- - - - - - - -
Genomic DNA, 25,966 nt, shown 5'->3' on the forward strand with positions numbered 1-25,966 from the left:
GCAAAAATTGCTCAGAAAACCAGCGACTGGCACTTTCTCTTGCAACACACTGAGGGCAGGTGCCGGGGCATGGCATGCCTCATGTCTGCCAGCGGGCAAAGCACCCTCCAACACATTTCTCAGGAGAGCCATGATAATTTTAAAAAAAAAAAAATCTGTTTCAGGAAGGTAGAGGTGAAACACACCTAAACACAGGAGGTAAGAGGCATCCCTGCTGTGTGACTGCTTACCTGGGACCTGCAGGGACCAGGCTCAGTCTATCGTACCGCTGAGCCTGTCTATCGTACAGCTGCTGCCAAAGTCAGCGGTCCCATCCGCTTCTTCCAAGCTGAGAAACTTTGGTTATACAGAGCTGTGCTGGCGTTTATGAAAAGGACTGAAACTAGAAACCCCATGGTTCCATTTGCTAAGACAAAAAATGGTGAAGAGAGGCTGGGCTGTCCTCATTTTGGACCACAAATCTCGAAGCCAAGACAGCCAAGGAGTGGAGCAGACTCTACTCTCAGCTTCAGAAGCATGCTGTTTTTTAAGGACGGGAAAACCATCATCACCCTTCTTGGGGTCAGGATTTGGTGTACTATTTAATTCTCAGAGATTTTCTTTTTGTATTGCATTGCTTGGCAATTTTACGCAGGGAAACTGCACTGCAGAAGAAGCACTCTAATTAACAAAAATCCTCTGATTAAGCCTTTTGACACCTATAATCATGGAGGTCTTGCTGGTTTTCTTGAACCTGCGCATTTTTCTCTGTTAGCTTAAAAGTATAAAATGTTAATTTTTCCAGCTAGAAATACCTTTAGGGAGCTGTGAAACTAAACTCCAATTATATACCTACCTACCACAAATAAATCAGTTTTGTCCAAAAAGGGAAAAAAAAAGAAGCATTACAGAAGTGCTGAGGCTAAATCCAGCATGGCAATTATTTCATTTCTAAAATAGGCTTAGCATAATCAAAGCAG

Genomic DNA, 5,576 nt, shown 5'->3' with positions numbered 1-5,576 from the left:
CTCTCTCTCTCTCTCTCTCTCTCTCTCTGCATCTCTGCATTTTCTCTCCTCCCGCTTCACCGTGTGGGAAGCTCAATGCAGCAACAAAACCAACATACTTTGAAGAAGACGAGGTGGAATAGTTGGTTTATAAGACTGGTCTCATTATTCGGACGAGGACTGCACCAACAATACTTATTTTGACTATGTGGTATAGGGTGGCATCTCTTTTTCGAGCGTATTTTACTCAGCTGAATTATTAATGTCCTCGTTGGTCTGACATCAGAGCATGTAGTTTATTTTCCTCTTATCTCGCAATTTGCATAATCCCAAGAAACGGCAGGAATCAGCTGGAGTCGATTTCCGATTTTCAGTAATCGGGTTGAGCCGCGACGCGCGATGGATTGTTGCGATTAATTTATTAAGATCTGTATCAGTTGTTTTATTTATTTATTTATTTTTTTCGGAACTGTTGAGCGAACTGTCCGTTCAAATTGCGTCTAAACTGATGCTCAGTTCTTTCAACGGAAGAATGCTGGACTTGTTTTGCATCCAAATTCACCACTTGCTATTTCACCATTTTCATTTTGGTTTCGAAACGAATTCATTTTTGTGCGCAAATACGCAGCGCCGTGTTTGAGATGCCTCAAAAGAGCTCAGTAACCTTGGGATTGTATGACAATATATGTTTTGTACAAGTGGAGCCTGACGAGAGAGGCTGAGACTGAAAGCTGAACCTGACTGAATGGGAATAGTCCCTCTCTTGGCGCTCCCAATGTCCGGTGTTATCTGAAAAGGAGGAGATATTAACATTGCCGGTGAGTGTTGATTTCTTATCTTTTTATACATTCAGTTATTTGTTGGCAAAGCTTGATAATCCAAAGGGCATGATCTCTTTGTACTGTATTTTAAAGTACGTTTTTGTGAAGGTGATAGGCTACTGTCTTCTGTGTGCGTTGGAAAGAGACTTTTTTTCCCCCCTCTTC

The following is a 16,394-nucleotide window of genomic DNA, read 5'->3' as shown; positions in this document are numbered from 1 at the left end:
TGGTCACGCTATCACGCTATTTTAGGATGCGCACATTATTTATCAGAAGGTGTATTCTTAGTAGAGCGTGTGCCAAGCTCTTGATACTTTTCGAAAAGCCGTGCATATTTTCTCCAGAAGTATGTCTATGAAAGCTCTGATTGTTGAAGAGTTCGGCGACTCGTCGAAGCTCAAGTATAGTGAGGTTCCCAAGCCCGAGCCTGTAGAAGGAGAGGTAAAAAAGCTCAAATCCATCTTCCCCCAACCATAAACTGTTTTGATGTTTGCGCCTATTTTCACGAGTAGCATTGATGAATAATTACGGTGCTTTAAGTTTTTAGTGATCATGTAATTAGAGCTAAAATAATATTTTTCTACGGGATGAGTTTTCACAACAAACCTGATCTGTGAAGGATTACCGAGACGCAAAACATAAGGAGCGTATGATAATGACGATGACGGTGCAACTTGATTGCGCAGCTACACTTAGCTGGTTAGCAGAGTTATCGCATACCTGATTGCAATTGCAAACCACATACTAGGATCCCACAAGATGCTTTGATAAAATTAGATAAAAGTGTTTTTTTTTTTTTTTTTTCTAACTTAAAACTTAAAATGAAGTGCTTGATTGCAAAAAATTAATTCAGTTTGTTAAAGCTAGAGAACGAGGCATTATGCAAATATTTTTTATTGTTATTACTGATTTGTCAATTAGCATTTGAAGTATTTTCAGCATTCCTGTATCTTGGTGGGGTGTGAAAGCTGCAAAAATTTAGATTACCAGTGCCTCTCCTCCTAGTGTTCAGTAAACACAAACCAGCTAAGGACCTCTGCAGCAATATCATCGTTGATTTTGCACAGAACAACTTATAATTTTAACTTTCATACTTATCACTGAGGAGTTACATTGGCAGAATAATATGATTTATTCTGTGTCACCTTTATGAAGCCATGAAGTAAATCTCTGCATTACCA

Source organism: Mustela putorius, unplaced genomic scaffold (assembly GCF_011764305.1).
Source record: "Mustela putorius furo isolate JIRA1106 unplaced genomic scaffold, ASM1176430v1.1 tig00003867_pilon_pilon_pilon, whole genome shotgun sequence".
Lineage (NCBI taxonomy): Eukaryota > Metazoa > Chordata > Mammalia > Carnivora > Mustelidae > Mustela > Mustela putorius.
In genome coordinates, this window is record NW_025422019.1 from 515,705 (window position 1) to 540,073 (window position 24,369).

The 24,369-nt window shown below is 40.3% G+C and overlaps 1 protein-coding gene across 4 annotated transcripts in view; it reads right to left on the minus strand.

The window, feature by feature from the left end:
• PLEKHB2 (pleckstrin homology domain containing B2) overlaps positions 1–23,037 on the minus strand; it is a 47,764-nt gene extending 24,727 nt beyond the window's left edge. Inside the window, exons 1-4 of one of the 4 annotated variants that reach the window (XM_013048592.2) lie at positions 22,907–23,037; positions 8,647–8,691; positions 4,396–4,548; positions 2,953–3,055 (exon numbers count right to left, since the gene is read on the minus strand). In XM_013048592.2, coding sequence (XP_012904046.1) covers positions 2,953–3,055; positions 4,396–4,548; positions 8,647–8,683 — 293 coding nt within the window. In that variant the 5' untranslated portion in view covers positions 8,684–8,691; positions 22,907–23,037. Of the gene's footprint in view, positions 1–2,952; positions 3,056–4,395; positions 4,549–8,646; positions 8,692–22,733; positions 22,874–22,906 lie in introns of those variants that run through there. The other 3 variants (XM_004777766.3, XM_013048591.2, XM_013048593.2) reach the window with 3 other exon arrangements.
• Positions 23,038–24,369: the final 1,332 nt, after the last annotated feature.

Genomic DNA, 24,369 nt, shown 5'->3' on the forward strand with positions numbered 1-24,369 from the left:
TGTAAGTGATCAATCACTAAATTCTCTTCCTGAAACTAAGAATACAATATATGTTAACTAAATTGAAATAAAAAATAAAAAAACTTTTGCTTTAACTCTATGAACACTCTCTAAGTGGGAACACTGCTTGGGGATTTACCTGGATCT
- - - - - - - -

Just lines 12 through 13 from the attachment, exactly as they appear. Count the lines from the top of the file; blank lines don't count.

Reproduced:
The window, feature by feature from the left end:
• PLEKHB2 (pleckstrin homology domain containing B2) overlaps positions 1–23,037 on the minus strand; it is a 47,764-nt gene extending 24,727 nt beyond the window's left edge. Inside the window, exons 1-4 of one of the 4 annotated variants that reach the window (XM_013048592.2) lie at positions 22,907–23,037; positions 8,647–8,691; positions 4,396–4,548; positions 2,953–3,055 (exon numbers count right to left, since the gene is read on the minus strand). In XM_013048592.2, coding sequence (XP_012904046.1) covers positions 2,953–3,055; positions 4,396–4,548; positions 8,647–8,683 — 293 coding nt within the window. In that variant the 5' untranslated portion in view covers positions 8,684–8,691; positions 22,907–23,037. Of the gene's footprint in view, positions 1–2,952; positions 3,056–4,395; positions 4,549–8,646; positions 8,692–22,733; positions 22,874–22,906 lie in introns of those variants that run through there. The other 3 variants (XM_004777766.3, XM_013048591.2, XM_013048593.2) reach the window with 3 other exon arrangements.